On an average day seeing patients in the office I hear about many types of discomfort experienced by pregnant women. Heartburn, frequent urination, difficulty sleeping and numbness in the hands and feet are just a few of the common complaints.
By far the most common, however, is back pain.
It’s a problem that often takes women by surprise, especially those who have never dealt with back pain before pregnancy.
The main cause of back pain in pregnancy is muscle strain. One look at a woman late in her pregnancy tells the tale: The heavy uterus, now way out in front of the torso, forces the mother to arch backward just to remain upright. That arching is called lordosis. Her center of gravity, once in the central torso, is now several inches forward.
I often see pregnant women supporting their lower back with both hands as they walk or stand, which exaggerates the pregnant woman’s “waddle” as she walks. Deep core muscles the women never even knew they had are now being recruited just so they can stay upright, and they often overcompensate with a dramatic lordosis. The result: strained back muscles.
The abdominal muscles are also an important component of spine support. In pregnancy the abdominal muscles are stretched out and can weaken. Those changes increase the risk of injury, strain, soreness and stiffness in the back during and after exercise.
The icing on the cake is the effect of hormones on connective tissue during pregnancy. To prepare the pelvis for the passage of the baby through the birth canal, a hormone called relaxin literally relaxes the ligaments in the joints of the pelvis. That loosening allows the joints to become more flexible, but it can also lead to back pain if the joints are too mobile.
What can you do to prevent back pain during pregnancy?
For starters, be aware of how you stand, sit and move.
Also, I would strongly recommend orthotics in both shoes. Arch supports will change the geometry of standing and relieve the lower back.
Another tip is to invest in a firm mattress, which provides more support during pregnancy and will also improve sleep patterns. Perhaps the most effective treatment that never fails to improve back pain is to sleep on your side with one or two pillows between your legs to prevent the hips from collapsing.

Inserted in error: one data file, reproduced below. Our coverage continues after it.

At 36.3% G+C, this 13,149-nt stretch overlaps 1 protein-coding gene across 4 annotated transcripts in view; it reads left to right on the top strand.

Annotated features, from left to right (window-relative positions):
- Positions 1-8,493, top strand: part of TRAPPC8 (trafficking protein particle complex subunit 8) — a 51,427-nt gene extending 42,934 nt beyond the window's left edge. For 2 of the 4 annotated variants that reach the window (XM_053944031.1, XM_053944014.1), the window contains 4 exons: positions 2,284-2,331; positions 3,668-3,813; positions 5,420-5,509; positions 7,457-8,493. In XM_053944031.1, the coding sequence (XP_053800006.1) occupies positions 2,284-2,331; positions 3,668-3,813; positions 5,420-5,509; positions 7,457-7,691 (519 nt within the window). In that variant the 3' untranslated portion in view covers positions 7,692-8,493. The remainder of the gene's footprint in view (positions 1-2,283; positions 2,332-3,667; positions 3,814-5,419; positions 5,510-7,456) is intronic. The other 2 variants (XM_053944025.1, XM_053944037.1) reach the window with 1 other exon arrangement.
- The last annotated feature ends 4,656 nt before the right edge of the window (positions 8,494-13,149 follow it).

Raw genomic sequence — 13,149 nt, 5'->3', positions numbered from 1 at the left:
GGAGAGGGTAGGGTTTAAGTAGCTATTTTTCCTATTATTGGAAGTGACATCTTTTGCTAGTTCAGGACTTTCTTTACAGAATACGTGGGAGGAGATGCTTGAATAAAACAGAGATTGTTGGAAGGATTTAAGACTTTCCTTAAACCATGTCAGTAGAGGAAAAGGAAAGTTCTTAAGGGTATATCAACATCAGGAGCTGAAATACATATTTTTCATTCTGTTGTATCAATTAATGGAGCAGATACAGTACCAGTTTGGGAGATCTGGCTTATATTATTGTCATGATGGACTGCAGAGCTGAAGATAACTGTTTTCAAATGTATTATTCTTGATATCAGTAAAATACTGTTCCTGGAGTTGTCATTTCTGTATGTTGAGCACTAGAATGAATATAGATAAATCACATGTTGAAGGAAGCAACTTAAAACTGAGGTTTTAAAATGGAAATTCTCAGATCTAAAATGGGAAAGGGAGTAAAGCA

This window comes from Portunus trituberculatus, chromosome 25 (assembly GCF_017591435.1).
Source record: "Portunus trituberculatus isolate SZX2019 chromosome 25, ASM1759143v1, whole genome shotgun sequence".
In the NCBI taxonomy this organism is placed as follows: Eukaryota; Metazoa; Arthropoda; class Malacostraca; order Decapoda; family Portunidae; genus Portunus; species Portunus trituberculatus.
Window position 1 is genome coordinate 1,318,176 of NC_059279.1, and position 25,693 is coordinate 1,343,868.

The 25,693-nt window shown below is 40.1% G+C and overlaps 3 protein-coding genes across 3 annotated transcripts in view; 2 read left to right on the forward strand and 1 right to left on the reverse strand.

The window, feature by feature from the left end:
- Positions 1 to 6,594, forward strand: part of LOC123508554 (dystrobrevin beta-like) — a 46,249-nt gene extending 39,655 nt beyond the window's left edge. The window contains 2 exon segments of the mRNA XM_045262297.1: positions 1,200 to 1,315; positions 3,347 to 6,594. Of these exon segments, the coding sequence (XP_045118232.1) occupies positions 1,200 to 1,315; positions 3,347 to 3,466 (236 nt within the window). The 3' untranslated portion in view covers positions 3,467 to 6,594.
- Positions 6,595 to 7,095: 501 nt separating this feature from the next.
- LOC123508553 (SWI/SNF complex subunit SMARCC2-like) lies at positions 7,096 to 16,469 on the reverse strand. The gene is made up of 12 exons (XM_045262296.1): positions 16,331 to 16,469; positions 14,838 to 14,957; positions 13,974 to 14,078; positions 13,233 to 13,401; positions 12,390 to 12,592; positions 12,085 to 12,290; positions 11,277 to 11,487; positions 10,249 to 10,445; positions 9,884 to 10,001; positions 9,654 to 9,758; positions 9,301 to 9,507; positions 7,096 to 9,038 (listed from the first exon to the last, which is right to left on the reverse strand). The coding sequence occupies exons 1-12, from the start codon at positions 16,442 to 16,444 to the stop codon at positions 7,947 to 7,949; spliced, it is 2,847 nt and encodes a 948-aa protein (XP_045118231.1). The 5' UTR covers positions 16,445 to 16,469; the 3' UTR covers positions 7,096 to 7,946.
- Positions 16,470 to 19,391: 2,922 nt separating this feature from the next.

A general rule is to sit in chairs with good back support so you can lean back and, if necessary, use a small pillow behind the low part of your back while sitting. A device called a lumbar support, which can be purchased from medical supply stores, is helpful. And do not bend over from the waist to pick things up: Squat, bend your knees and keep your back straight.
The role of exercise in prevention and treatment of back pain during pregnancy cannot be overemphasized. Regular exercise strengthens and stretches the muscles that support your legs and back while promoting good posture. Exercise will not only ease back pain but also help prepare for labor and childbirth.
What kind of exercise is recommended for back pain during pregnancy?
In general, exercise that strengthens and stretches the muscles that support your back and legs while promoting good posture are key. A great place to start is to stretch the hamstrings and hip flexors. Simply stretching those muscles will release tension in the lower back. Also, exercises such as Pilates will improve core strength, which also helps release and relax deep core muscles throughout the back.
I also recommend prenatal yoga to virtually all of my patients. Prenatal yoga improves circulation, stretches the appropriate muscles, builds strength and keeps the body flexible, which is also important to preparing for labor and delivery. Most yoga studios offer classes in prenatal yoga with an instructor familiar and trained to work with pregnant patients. For patients who are unable to attend a class, prenatal yoga is also available online. Local prenatal yoga instructors can be found teaching classes online at YogaToday.com, where you can do prenatal yoga in the privacy of your home and at any time.
In addition to easing back pain, yoga provides a powerful stress-management tool with rhythmic breathing. The meditative aspect of yoga also can bring a great sense of calm and peace to a pregnant woman as her life and body go through tremendous changes. The awareness of the perineum that occurs through yoga practice will also help with the labor, delivery and postpartum experience.
Other tools to help with back pain during pregnancy include prenatal massage and physical therapy. Generally I recommend patients pursue exercise with stretching, prenatal yoga and Pilates, supported sleep with firm mattress or bolsters or pillows, followed by regular prenatal massage. Women who see only minimal improvement from these steps may need to be referred to an experienced physical therapist.
If your back pain is worsening or if it persists for more than a few weeks, your prenatal provider should be contacted. We would want to make sure that other causes of pain, such as preterm labor and urinary tract infection, are not present. Fortunately these scenarios are uncommon, and ultimately back pain resolves with delivery of the baby.
This column first appeared in the Aug. 5, 2015, News&Guide. — Eds.